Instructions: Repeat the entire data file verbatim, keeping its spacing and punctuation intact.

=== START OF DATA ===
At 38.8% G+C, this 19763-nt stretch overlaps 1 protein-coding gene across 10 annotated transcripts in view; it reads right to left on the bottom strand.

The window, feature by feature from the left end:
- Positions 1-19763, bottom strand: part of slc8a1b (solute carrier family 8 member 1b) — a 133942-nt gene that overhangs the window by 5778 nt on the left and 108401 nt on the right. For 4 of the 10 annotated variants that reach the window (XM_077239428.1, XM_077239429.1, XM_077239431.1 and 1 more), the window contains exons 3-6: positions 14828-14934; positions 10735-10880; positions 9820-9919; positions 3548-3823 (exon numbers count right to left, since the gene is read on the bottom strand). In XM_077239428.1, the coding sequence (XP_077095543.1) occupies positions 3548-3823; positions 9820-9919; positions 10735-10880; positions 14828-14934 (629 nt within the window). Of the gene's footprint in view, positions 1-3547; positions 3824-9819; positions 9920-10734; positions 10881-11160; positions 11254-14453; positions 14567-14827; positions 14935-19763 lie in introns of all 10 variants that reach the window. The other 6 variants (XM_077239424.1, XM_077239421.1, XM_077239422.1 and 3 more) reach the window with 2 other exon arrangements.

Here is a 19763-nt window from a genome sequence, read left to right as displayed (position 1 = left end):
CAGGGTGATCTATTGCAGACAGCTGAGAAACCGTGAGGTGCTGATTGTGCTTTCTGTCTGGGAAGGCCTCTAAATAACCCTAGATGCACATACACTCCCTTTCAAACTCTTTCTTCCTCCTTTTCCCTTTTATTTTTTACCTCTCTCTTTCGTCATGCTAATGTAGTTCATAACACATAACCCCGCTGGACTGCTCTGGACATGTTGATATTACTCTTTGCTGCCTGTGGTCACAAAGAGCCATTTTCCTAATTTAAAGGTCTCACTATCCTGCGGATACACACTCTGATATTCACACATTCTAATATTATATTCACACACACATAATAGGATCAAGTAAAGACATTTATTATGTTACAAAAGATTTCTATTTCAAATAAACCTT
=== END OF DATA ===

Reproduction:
At 38.8% G+C, this 19763-nt stretch overlaps 1 protein-coding gene across 10 annotated transcripts in view; it reads right to left on the bottom strand.

The window, feature by feature from the left end:
- Positions 1-19763, bottom strand: part of slc8a1b (solute carrier family 8 member 1b) — a 133942-nt gene that overhangs the window by 5778 nt on the left and 108401 nt on the right. For 4 of the 10 annotated variants that reach the window (XM_077239428.1, XM_077239429.1, XM_077239431.1 and 1 more), the window contains exons 3-6: positions 14828-14934; positions 10735-10880; positions 9820-9919; positions 3548-3823 (exon numbers count right to left, since the gene is read on the bottom strand). In XM_077239428.1, the coding sequence (XP_077095543.1) occupies positions 3548-3823; positions 9820-9919; positions 10735-10880; positions 14828-14934 (629 nt within the window). Of the gene's footprint in view, positions 1-3547; positions 3824-9819; positions 9920-10734; positions 10881-11160; positions 11254-14453; positions 14567-14827; positions 14935-19763 lie in introns of all 10 variants that reach the window. The other 6 variants (XM_077239424.1, XM_077239421.1, XM_077239422.1 and 3 more) reach the window with 2 other exon arrangements.

Here is a 19763-nt window from a genome sequence, read left to right as displayed (position 1 = left end):
CAGGGTGATCTATTGCAGACAGCTGAGAAACCGTGAGGTGCTGATTGTGCTTTCTGTCTGGGAAGGCCTCTAAATAACCCTAGATGCACATACACTCCCTTTCAAACTCTTTCTTCCTCCTTTTCCCTTTTATTTTTTACCTCTCTCTTTCGTCATGCTAATGTAGTTCATAACACATAACCCCGCTGGACTGCTCTGGACATGTTGATATTACTCTTTGCTGCCTGTGGTCACAAAGAGCCATTTTCCTAATTTAAAGGTCTCACTATCCTGCGGATACACACTCTGATATTCACACATTCTAATATTATATTCACACACACATAATAGGATCAAGTAAAGACATTTATTATGTTACAAAAGATTTCTATTTCAAATAAACCTT